At the same time, however, the “poor” should not be used as political pawns.  They should not be exploited by demagogues to justify more federal power, more regulation of our lives, more reckless deficit spending, more dependence upon government or higher taxes.  For instance, Roosevelt exploited poverty in his second inaugural to demand even more unprecedented government power, saying, “for we have begun to bring private autocratic powers into their proper subordination to the public’s government.” 

“Proper subordination?”  Those words are hardly worthy of James Madison or Thomas Jefferson. 

Similarly, the poor should not be exploited today by Barack Obama as a lever to reelection.  Unfortunately, the Heritage Foundation study reveals his ploy to do just that: 

“Sadly, President Barack Obama plans to make this situation worse by creating a new ‘poverty’ measure than deliberately severs all connection between ‘poverty’ and actual deprivation.  This new measure will serve as a propaganda tool in Obama’s endless quest to ‘spread the wealth around’ and will eventually displace the current poverty measure…  The current poverty measure counts (albeit inaccurately) absolute purchasing power (how much meat and potatoes a person can buy).  The new measure will count comparative purchasing power (how much meat and potatoes a person can buy relative to other people).  As the nation becomes wealthier, the poverty standards will increase in proportion.  In other words, Obama will employ a statistical trick to give new meaning to the saying that ‘the poor will always be with you.’” 

Ultimately, observes Stanford scholar Victor Davis Hanson, such short-term tactics create longer-term civic rot: 

“The West has mostly conquered the existential poverty that plagued it for 2,500 years.  Obesity, not malnutrition, is a national epidemic in the United States.  But the obsession today is ensuring absolute material equality, or the impossible notion that everyone must have more or less the same things, regardless of how they are to be paid for.  Behind the rioting in Greece and the demagogic speeches in Washington is the common premise that our individual well-being must be judged in relative, not absolute terms, and only in terms of material rather than spiritual wealth…  In short, the more we have, the more we want, and the more we feel deprived at seeing others with more than what we have.  That is at the heart of the current Western malaise, from Washington to Athens.”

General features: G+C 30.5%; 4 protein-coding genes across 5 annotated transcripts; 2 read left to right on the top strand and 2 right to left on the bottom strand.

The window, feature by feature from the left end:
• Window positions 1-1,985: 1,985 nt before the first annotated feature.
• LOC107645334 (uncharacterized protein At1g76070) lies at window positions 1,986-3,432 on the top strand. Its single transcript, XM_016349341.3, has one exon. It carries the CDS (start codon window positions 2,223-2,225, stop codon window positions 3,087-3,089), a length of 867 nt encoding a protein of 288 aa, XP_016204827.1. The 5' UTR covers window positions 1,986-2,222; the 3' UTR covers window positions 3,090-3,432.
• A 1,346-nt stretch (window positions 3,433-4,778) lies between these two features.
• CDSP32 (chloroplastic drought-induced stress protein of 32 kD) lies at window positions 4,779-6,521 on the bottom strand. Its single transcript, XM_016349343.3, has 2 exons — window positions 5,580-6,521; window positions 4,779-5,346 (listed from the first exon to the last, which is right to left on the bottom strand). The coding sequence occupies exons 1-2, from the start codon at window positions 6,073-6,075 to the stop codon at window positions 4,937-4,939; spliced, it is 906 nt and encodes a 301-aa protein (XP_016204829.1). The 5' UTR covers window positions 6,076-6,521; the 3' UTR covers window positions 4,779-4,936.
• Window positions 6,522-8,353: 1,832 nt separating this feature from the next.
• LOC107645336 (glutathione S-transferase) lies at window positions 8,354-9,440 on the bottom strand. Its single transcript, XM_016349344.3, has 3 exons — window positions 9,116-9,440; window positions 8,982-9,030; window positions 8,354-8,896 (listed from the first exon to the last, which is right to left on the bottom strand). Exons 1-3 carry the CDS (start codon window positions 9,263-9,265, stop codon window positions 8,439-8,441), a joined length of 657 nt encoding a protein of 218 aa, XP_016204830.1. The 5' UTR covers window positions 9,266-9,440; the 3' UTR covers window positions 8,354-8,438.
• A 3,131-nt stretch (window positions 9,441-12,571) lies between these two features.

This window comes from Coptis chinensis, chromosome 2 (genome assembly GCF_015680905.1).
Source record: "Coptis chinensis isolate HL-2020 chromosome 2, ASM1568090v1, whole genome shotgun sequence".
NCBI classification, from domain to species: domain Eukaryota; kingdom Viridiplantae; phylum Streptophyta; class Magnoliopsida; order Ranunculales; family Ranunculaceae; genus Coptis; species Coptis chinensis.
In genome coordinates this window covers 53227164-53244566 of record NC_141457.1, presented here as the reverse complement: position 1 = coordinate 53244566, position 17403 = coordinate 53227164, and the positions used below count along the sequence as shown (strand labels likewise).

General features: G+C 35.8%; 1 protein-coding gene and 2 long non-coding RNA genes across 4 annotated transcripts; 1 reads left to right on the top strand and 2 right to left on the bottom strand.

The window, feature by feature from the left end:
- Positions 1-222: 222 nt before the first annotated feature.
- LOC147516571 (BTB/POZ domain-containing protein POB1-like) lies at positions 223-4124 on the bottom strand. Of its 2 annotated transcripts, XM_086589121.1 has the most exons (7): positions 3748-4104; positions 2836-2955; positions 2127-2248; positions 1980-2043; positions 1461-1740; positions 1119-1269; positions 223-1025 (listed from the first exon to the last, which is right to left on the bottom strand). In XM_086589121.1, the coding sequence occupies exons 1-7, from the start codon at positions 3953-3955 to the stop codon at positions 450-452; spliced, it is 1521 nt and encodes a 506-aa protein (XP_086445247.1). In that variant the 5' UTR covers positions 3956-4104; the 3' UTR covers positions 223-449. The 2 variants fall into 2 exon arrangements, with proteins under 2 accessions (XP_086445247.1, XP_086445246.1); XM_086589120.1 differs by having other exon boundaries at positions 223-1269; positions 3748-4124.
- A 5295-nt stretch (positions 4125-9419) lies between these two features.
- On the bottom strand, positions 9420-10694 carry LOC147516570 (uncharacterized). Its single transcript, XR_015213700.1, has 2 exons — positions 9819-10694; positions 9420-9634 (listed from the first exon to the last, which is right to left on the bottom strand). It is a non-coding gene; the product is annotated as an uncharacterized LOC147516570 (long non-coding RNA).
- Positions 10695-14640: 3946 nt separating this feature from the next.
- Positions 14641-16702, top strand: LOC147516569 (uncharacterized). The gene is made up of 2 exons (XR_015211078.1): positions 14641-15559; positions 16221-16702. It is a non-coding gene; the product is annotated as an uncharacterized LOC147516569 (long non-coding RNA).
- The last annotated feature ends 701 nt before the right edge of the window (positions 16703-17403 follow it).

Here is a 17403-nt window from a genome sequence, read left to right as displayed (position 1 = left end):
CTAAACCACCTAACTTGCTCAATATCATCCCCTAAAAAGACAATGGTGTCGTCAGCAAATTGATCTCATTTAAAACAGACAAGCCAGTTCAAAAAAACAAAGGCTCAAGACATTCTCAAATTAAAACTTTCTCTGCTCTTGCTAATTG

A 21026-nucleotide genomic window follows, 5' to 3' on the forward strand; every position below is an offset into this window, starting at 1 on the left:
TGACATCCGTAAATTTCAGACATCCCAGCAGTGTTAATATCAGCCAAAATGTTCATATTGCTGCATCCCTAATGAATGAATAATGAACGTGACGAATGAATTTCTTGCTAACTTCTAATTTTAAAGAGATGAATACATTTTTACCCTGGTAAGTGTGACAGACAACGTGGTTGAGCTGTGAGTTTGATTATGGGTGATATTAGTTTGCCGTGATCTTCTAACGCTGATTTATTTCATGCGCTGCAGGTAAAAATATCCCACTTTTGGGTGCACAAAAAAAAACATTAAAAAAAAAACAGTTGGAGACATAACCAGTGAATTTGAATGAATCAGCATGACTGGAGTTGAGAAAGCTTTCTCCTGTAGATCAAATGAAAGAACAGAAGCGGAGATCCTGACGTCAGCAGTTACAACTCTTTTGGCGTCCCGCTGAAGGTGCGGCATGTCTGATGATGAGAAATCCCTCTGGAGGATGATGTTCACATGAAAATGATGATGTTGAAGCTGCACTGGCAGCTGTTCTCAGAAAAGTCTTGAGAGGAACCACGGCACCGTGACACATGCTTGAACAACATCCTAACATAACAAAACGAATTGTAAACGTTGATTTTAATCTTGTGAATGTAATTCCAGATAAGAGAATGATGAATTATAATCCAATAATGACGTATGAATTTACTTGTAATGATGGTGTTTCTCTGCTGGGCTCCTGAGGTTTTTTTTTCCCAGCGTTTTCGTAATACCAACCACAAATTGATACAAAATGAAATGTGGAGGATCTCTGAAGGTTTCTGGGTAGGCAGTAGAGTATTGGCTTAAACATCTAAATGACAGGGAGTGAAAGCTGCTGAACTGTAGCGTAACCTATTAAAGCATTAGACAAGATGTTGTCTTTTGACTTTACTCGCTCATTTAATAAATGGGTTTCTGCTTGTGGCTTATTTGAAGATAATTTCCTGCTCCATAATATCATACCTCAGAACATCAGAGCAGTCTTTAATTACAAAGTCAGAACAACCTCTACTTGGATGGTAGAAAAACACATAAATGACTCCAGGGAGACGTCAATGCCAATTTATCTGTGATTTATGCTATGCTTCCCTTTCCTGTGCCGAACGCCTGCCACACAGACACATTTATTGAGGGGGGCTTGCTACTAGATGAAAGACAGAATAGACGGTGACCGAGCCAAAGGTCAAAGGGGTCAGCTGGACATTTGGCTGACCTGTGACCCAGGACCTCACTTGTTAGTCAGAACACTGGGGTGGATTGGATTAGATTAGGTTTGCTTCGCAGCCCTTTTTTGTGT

Continued misunderstanding and liberal demagoguery must be remedied, for the good of the truly poor and the longer-term welfare of America. 

Question of the Week   
Voters in how many states will be asked in the November 2014 mid-term elections to accept or reject state-wide ballot measures to legalize the recreational use of marijuana?
More Questions
Quote of the Day   
 
"In an effort to keep the public calm, the CDC pretended to know more about Ebola than it actually does.First, the CDC insisted that Ebola is very difficult to transmit from person to person. But, that is clearly not true. This particular Ebola strain appears to be more infectious than others. ...Second, the CDC insisted that Ebola is not airborne. That is probably mostly true, but it may not be entirely…[more]
 
 
—Alex Berezow, RealClearScience Founding Editor and USA TODAY's Board of Contributors Member
— Alex Berezow, RealClearScience Founding Editor and USA TODAY's Board of Contributors Member
 
Liberty Poll   

Thinking only about voting procedures and requirements in your state, how much confidence do you have that voter fraud will be kept to a minimum in the 2014 midterm elections?